Here's What You Need To Remember: The Raad 2 is a prime example of what the Iranian defense industry does best—keeping legacy weapon systems alive through a combination of reverse-engineering copies of foreign hardware, and mating systems.
This Iranian self-propelled howitzer is half American, half Russian, and apparently built entirely in Iran.
Iran’s home-grown arms manufacturer, the Defense Industries Organization, is responsible for creating quite a wide array of Iran’s military hardware. DIO is an Iranian state-owned group that has reverse-engineered a large amount of equipment for the Iranian military—and one of their self-propelled artillery pieces is no exception.
The Raad 2, or “Thunder” is self-propelled howitzer domestically produced by DIO in Iran and is a strange union of an originally American-designed turret and a Soviet-designed hull. Although the exact specifications of the Raad 2 are not known, inferences can be made by looking at what is known about the platforms it is based on.
The parent turret comes from the American M109A1, a slightly modified variant of the M109 self-propelled howitzer. The A1 is quite similar, but has a longer barrel that gave the A1 a longer range than its parent—up to 18,000 meters, or just over 11 miles. The Raad 2 seems to have just this turret, though it is probably a reverse-engineered Iranian copy, rather than the original.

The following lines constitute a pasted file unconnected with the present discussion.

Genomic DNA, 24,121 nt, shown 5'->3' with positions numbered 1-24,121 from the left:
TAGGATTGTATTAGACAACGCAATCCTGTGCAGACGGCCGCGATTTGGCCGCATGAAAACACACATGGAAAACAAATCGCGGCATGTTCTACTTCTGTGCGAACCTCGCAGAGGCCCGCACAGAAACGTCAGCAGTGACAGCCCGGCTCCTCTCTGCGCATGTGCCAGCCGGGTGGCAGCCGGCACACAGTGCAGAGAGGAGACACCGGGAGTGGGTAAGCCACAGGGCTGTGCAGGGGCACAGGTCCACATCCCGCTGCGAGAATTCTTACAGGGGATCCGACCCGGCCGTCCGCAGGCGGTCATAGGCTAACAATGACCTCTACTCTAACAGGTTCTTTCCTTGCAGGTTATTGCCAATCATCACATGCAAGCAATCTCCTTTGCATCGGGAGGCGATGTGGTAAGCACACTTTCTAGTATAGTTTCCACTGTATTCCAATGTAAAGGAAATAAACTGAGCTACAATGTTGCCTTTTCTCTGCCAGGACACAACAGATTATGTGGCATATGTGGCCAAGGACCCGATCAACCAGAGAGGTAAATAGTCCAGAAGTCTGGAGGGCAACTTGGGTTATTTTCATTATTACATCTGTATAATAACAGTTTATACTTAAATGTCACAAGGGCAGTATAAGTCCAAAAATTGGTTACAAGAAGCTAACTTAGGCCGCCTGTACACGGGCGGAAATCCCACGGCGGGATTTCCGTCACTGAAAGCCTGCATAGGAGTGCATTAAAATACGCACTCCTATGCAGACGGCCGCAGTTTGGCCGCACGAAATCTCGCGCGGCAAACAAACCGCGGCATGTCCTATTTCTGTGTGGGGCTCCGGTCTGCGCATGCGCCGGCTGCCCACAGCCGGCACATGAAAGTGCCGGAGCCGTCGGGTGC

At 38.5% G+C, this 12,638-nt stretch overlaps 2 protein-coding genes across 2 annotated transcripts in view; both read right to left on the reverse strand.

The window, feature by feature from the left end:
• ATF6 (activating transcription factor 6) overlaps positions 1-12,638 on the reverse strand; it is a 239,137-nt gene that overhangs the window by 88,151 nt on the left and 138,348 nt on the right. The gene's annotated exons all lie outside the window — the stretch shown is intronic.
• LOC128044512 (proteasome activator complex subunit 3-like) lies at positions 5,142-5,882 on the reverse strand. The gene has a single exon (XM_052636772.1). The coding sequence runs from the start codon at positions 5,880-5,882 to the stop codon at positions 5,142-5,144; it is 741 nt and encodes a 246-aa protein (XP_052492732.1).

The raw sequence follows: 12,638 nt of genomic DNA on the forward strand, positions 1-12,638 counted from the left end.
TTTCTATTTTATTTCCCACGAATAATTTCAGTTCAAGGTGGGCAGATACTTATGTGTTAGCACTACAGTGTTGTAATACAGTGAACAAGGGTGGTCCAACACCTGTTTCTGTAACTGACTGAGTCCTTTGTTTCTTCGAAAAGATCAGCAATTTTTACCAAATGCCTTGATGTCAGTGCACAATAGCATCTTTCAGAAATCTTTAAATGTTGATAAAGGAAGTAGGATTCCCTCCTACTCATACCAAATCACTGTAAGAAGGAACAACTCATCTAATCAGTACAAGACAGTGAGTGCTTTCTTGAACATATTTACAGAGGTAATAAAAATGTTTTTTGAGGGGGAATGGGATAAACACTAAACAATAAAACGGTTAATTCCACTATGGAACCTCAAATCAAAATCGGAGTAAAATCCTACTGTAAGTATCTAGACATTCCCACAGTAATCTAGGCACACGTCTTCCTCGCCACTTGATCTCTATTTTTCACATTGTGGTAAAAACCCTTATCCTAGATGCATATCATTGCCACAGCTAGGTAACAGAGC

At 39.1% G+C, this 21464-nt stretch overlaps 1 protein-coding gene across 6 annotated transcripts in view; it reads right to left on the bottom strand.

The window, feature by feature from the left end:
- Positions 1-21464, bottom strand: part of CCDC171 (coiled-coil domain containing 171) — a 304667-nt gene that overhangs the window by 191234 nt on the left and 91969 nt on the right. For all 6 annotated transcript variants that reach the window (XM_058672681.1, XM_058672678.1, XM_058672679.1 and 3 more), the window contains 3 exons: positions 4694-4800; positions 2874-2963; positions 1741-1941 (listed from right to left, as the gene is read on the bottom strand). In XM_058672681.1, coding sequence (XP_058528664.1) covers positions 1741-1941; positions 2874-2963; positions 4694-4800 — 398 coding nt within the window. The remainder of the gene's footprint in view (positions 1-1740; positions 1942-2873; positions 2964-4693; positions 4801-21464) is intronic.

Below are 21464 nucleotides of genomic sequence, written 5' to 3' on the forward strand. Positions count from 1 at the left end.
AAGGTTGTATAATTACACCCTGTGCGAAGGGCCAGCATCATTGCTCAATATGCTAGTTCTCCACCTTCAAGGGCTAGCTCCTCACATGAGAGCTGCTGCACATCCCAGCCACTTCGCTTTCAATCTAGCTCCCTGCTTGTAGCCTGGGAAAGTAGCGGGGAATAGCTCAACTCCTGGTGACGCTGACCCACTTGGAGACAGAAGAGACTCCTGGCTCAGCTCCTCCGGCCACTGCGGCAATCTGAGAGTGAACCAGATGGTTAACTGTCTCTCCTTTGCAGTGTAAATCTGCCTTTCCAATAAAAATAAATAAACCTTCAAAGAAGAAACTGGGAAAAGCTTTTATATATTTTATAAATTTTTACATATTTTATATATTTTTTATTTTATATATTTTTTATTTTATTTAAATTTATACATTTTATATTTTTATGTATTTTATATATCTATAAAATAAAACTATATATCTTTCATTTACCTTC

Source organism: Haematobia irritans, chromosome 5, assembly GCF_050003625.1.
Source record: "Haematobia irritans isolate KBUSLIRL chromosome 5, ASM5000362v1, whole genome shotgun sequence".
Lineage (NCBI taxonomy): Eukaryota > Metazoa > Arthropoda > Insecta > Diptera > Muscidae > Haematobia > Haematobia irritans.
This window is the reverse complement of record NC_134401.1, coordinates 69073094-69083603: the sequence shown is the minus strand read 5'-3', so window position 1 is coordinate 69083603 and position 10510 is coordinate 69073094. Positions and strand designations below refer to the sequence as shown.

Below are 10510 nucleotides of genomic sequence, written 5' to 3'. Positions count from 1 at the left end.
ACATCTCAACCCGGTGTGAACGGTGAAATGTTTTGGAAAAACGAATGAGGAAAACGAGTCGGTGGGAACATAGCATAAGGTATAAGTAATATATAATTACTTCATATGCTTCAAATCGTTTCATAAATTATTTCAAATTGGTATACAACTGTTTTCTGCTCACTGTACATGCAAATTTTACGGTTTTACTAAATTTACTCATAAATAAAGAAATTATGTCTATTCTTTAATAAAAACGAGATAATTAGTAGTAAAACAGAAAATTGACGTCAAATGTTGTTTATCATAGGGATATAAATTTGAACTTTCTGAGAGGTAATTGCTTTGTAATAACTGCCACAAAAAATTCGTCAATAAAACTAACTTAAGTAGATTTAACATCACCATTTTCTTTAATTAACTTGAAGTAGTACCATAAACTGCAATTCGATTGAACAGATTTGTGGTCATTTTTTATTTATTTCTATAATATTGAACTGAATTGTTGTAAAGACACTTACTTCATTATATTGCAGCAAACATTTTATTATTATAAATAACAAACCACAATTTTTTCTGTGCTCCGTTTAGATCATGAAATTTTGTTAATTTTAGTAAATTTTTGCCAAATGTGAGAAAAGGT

The round both the M109 and the Raad 2 fire is the NATO-standard 155 millimeter round, which is one of the most common artillery rounds in the world. Some sources claim that the Iranian version has a longer range than the American M109—about 30 kilometers, or almost 19 miles. The Raad 2 shares the same muzzle brake system at its American counterpart for countering the high amount of recoil generated by the gun, and can probably fire up to five rounds a minute.
The Raad 2’s hull seems to be the Iranian Boragh, itself a copy of the Soviet-designed BMP-1, a 1960s-era amphibious armored personnel carrier. Like the BMP-1, the Boragh has dual tracks, though the hull is an odd choice for a mobile artillery piece, as the platform is relatively small, and at first glance lacks the suspension and track width to support a large artillery system like the Raad 2. Most self-propelled howitzers are not amphibious like the BMP-1, due to their high curb weight, which tends to be quite top-heavy.
The Raad 2 likely has a crew of three, similar to a tank crew—gunner, commander, and driver. Some later models have been reported to have a higher output diesel engine of Ukrainian origin.
The Raad 2 is a prime example of what the Iranian defense industry does best—keeping legacy weapon systems alive through a combination of reverse-engineering copies of foreign hardware, and mating systems—like the Raad 2—that would not appear to belong together. The Raad 2 likely still has many more years of service before retiring.
Caleb Larson holds a Master of Public Policy degree from the Willy Brandt School of Public Policy. He lives in Berlin and writes on U.S. and Russian foreign and defense policy, German politics, and culture.
This article first appeared last month and is being republished due to reader interest.